Mathematics Stack Exchange is a question and answer site for people studying math at any level and professionals in related fields. Join them; it only takes a minute:

Sign up
Here's how it works:
  1. Anybody can ask a question
  2. Anybody can answer
  3. The best answers are voted up and rise to the top

For an equation:

$$ x-b^2/x^3+a=0 \\$$


$$ x^4-b^2+ax^3=0 \\$$

If the discriminant is positive (i.e. $> or =0$) for real roots, what is the discriminant for these equations? Can you use the discriminant to solve the inequality for $$a$$

share|cite|improve this question
Do you mean discriminant? – vadim123 Mar 24 '14 at 15:05
Yes, I was told to ask a separate question regarding this from a previous question.… – John Mar 24 '14 at 15:09
Basically from that post; the helper provided information of getting from $$x^3−bx+a=0$$ to : $$a^2/4−b^3/27≥0$$; I would like to do the same for the equation above and then solve for "a" – John Mar 24 '14 at 15:11
You are looking for a discriminant for a quartic, which is substantially more complicated than a discriminant for a cubic. – vadim123 Mar 24 '14 at 15:13
up vote 1 down vote accepted

The discriminant of



$$-b^4(256b^2 + 27a^4)$$

So the discriminant is never positive.

The discriminant is only 0 for b = 0. In this case the equation has the solutions 0 (triple root) and -a (simple root). For $b\ne0$ , the equation has 2 real solutions because the discriminant is negative. Note, that the original equation has only the solution -a in the case b=0. The multiplication with $x^3$ changes the set of solutions in this case.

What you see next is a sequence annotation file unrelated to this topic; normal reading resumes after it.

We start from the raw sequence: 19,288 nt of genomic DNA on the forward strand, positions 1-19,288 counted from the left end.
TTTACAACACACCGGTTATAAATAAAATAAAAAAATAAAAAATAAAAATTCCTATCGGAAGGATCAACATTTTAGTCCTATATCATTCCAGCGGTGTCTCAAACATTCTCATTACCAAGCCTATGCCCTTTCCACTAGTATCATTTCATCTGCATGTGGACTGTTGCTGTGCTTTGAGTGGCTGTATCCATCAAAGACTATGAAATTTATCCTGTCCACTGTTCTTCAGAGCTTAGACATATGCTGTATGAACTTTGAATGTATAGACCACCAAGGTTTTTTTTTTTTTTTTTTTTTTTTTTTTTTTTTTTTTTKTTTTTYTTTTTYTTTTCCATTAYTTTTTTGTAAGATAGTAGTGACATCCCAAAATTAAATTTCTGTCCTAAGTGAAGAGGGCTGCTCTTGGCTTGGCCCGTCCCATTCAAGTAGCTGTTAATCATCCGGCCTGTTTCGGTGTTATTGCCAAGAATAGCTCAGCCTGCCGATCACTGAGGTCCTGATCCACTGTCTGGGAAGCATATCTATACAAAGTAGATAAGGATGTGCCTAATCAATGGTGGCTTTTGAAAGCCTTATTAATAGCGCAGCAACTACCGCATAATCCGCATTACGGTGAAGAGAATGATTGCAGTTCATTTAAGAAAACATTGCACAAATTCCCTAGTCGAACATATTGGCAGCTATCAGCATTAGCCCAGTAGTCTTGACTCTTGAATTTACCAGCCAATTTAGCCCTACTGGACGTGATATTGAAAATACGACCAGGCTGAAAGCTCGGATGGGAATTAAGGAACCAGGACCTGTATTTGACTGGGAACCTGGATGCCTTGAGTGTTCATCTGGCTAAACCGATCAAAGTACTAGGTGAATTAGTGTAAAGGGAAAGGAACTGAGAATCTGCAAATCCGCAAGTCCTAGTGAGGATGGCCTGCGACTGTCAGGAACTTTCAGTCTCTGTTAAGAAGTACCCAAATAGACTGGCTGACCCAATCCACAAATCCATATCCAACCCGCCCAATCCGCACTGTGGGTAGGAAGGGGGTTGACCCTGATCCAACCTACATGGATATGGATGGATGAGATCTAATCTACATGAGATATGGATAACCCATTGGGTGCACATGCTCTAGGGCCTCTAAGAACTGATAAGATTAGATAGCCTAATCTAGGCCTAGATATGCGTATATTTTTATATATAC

With the Descartes-sign-rule we can conclude that the equation has a positive and a negative solution, if $b\ne0$.

I forgot the case a = b = 0. In this case, the only solution is 0.

share|cite|improve this answer
Hi Peter, Thank you for the response. What would happen if I hadn't multiplied by $$x^3$$ i.e. used: $$ x-b^2/x^3+a=0 \\$$, how would that look? – John Mar 24 '14 at 15:35
The multiplication is valid, if it is clear that $x\ne0$. If $b\ne0$, this follows easily. – Peter Mar 24 '14 at 16:20
The discriminant is only defined for polynomials, so the multiplication is not only correct, but necessary. A problem only can occur, when the polynomial has root 0. A multiplication with a non-zero number does not change the set of solutions. – Peter Mar 24 '14 at 16:24
I understand the last part, thank you re: the necessity of multiplying by $$x^3$$ However, I am not sure if I 100% understand the answer with regards to the 2 real solutions for $$b≠0$$ What are the two real solutions and if I use the two real solutions and resolve for $$a$$ what does $$a$$ equate to? – John Mar 24 '14 at 17:35
Hi @Peter, I was wondering for the two real solutions, what $$a$$ would equate to? – John Mar 25 '14 at 10:27

Your Answer


By posting your answer, you agree to the privacy policy and terms of service.

Not the answer you're looking for? Browse other questions tagged or ask your own question.